What do Irvine Welsh and the United States Army have in common? Both do more before 9 a.m. than most people do all day. Skagboys, Welsh’s prequel to Trainspotting and just one of several projects the author has in the works, is out Sept. 18.

Why revisit the Trainspotting crew now?

I wanted to look quite factually about the heroin epidemic, and how Edinburgh went from being this kinda scene of cultural festivals into the AIDS capital of Europe. When Edinburgh built the new town it created the first suburb in the world, basically, the first planned suburb, ‘cause in the old town you had the class structure in the tenement, you know, you had the labor and working classes at the bottom, and the artisans and craftsmen in the middle and the doctors and school teachers and dentists at the top. And the only people who didn’t live there were the kind of industrialists and landed gentry who lived in castles and villas and mansions outside the city. But when James Craig built the new town, all the doctors and dentists and teachers and lawyers moved in. So you had the suburb but you also had this converse thing, the ghetto, which is what the old town became. So you had that history of a kind of class driven economic apartheid, which every city since then has mirrored. Glasgow has exported all its working classes to the schemes and it’s got a very nice kinda trendy city center now. That social cultural kind of mindset is much more ossified now in Edinburgh than it is in any other city.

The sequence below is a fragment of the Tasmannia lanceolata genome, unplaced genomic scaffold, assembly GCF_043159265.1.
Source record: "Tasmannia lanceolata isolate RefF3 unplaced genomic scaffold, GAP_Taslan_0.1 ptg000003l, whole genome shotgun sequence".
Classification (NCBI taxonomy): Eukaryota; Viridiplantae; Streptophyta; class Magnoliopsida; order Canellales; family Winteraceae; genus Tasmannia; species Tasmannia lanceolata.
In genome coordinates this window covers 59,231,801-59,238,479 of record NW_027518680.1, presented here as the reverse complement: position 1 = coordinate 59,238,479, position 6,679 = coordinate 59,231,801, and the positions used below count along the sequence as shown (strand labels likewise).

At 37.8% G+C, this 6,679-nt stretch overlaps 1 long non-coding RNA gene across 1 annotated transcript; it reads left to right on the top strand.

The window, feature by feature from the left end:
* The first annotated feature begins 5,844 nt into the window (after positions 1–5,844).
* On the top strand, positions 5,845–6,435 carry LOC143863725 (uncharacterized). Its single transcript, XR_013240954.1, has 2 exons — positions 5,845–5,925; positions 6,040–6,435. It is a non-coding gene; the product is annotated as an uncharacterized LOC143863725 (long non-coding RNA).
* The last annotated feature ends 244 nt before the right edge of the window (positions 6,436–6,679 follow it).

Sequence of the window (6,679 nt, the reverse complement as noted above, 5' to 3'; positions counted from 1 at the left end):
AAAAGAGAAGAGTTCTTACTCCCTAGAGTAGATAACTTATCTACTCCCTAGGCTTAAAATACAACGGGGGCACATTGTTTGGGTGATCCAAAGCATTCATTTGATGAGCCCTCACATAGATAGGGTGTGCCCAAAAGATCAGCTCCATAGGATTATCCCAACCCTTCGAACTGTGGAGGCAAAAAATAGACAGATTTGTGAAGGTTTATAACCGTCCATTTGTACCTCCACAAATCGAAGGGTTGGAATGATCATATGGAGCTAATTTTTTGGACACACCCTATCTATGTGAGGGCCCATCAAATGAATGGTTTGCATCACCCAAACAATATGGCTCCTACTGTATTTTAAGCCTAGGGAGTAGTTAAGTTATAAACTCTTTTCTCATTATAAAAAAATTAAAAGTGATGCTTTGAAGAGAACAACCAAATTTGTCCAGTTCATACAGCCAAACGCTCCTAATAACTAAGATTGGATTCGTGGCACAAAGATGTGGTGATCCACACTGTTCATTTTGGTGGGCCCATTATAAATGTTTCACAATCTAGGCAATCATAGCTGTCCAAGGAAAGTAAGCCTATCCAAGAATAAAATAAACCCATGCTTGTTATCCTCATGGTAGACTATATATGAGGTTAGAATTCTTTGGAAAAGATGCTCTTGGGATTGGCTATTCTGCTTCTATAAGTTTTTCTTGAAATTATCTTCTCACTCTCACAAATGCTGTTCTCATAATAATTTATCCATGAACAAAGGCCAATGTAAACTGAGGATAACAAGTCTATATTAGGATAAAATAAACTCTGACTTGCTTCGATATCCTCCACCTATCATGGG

How is Chicago, your home for the last few years, different?

I’ve always thought America was like South Africa, really. America has been until recently more of a kind of Apartheid type society in terms of the way that people don’t socialize and just live in completely ethnically segregated areas. Even in London for example. Areas in London that are called black areas aren’t black areas, they’re just areas where you’ve got maybe about 30% black people. But a black area in Chicago would be like 100% black and a white area would be like maybe about 90% white with a few middle class blacks or Latinos like. It is much more racially segregated.

You’re a ridiculously busy man. Take me through a week of your schedule.

After this I’m talking to my agent in New York. We’ve got kinda three separate projects we’re talking about. One of ‘em is a Britpop musical... I’ll be working on that to get a treatment together by Monday. Most of the week’s gonna be taken up doing rewrites on the HBO series, Knuckle. I’m also doing a little side project of my own, a kind of comedy thriller script, so I’m gonna spend a little bit of time on that next week. I’ve got a new novel which I’ve got a deadline for. I’ve just done another draft on it, and probably toward the end of the week I’ll turn to that. I’m not doin that much traveling this week. Next week I’m here [in Chicago], the week after that I’m off down to Miami, meeting with Arthur Baker and Iggy Pop. We’re doing a pilot with Jonas Åkerlund which Iggy’s gonna star in. In between this I’m doing publicity, not just for Skagboys but also for Crime and Reheated Garbage for the Spanish and European markets. Then I’m off to Toronto for Ecstasy but also for this kind of literature festival, where I’ll be doing some stuff for Skagboys. Then it’ll be sort of a week of writing trying to close down some of these projects. That’ll be me until I go to Edinburgh [two months from now] for this talk about national literatures in a globalized era. And I’m also, which I’m really looking forward to, interviewing Nile Rodgers from Chic about his kind of sort of life. Then [the month after that] I’m gonna be in the states promoting Skagboys. I kind of think in blocks of three months at a time. Arthur Baker, New Order’s producer, an old buddy of mine, he says he doesn’t like taking holidays because life is just a kind of a workin holiday, basically. You get to travel all over the world, you get to meet interesting people, you get to go to kind of cool parties and all that, you get to kick back and relax, so you know, why would you take a holiday? You’d just worry.